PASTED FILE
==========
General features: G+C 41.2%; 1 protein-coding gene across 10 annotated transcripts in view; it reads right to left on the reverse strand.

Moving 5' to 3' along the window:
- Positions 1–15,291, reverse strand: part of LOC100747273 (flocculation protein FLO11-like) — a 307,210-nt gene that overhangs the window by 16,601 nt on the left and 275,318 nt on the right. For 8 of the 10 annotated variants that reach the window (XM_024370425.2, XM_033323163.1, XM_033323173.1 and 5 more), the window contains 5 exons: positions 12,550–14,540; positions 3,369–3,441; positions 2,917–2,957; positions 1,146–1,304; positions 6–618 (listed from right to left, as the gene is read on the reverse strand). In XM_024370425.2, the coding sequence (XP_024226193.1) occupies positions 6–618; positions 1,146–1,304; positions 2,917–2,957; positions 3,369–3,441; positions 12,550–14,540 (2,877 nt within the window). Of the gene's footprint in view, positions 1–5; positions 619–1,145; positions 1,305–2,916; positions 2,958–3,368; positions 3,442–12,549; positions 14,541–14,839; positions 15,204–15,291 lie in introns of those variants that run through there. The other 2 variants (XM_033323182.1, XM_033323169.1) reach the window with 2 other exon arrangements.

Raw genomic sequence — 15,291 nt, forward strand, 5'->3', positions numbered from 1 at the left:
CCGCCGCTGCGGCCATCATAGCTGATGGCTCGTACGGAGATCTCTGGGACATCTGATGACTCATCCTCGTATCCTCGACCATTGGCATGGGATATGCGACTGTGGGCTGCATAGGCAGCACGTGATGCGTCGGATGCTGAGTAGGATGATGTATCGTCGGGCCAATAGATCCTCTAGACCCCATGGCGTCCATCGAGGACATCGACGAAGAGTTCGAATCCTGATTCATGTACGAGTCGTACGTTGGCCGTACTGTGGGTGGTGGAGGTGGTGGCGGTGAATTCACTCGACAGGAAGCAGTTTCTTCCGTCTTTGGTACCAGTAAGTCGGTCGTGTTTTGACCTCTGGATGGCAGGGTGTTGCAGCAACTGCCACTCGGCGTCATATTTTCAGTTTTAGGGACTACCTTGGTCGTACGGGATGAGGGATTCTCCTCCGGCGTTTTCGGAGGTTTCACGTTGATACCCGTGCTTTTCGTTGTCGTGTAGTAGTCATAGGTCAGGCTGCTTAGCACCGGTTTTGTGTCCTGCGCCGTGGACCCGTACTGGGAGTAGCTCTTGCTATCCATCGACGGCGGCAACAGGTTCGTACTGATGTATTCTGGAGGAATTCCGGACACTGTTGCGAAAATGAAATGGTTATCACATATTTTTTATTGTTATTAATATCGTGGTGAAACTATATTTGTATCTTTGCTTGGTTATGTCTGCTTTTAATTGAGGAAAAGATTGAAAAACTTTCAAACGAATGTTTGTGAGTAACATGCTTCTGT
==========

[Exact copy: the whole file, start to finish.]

General features: G+C 41.2%; 1 protein-coding gene across 10 annotated transcripts in view; it reads right to left on the reverse strand.

Moving 5' to 3' along the window:
- Positions 1–15,291, reverse strand: part of LOC100747273 (flocculation protein FLO11-like) — a 307,210-nt gene that overhangs the window by 16,601 nt on the left and 275,318 nt on the right. For 8 of the 10 annotated variants that reach the window (XM_024370425.2, XM_033323163.1, XM_033323173.1 and 5 more), the window contains 5 exons: positions 12,550–14,540; positions 3,369–3,441; positions 2,917–2,957; positions 1,146–1,304; positions 6–618 (listed from right to left, as the gene is read on the reverse strand). In XM_024370425.2, the coding sequence (XP_024226193.1) occupies positions 6–618; positions 1,146–1,304; positions 2,917–2,957; positions 3,369–3,441; positions 12,550–14,540 (2,877 nt within the window). Of the gene's footprint in view, positions 1–5; positions 619–1,145; positions 1,305–2,916; positions 2,958–3,368; positions 3,442–12,549; positions 14,541–14,839; positions 15,204–15,291 lie in introns of those variants that run through there. The other 2 variants (XM_033323182.1, XM_033323169.1) reach the window with 2 other exon arrangements.

Raw genomic sequence — 15,291 nt, forward strand, 5'->3', positions numbered from 1 at the left:
CCGCCGCTGCGGCCATCATAGCTGATGGCTCGTACGGAGATCTCTGGGACATCTGATGACTCATCCTCGTATCCTCGACCATTGGCATGGGATATGCGACTGTGGGCTGCATAGGCAGCACGTGATGCGTCGGATGCTGAGTAGGATGATGTATCGTCGGGCCAATAGATCCTCTAGACCCCATGGCGTCCATCGAGGACATCGACGAAGAGTTCGAATCCTGATTCATGTACGAGTCGTACGTTGGCCGTACTGTGGGTGGTGGAGGTGGTGGCGGTGAATTCACTCGACAGGAAGCAGTTTCTTCCGTCTTTGGTACCAGTAAGTCGGTCGTGTTTTGACCTCTGGATGGCAGGGTGTTGCAGCAACTGCCACTCGGCGTCATATTTTCAGTTTTAGGGACTACCTTGGTCGTACGGGATGAGGGATTCTCCTCCGGCGTTTTCGGAGGTTTCACGTTGATACCCGTGCTTTTCGTTGTCGTGTAGTAGTCATAGGTCAGGCTGCTTAGCACCGGTTTTGTGTCCTGCGCCGTGGACCCGTACTGGGAGTAGCTCTTGCTATCCATCGACGGCGGCAACAGGTTCGTACTGATGTATTCTGGAGGAATTCCGGACACTGTTGCGAAAATGAAATGGTTATCACATATTTTTTATTGTTATTAATATCGTGGTGAAACTATATTTGTATCTTTGCTTGGTTATGTCTGCTTTTAATTGAGGAAAAGATTGAAAAACTTTCAAACGAATGTTTGTGAGTAACATGCTTCTGT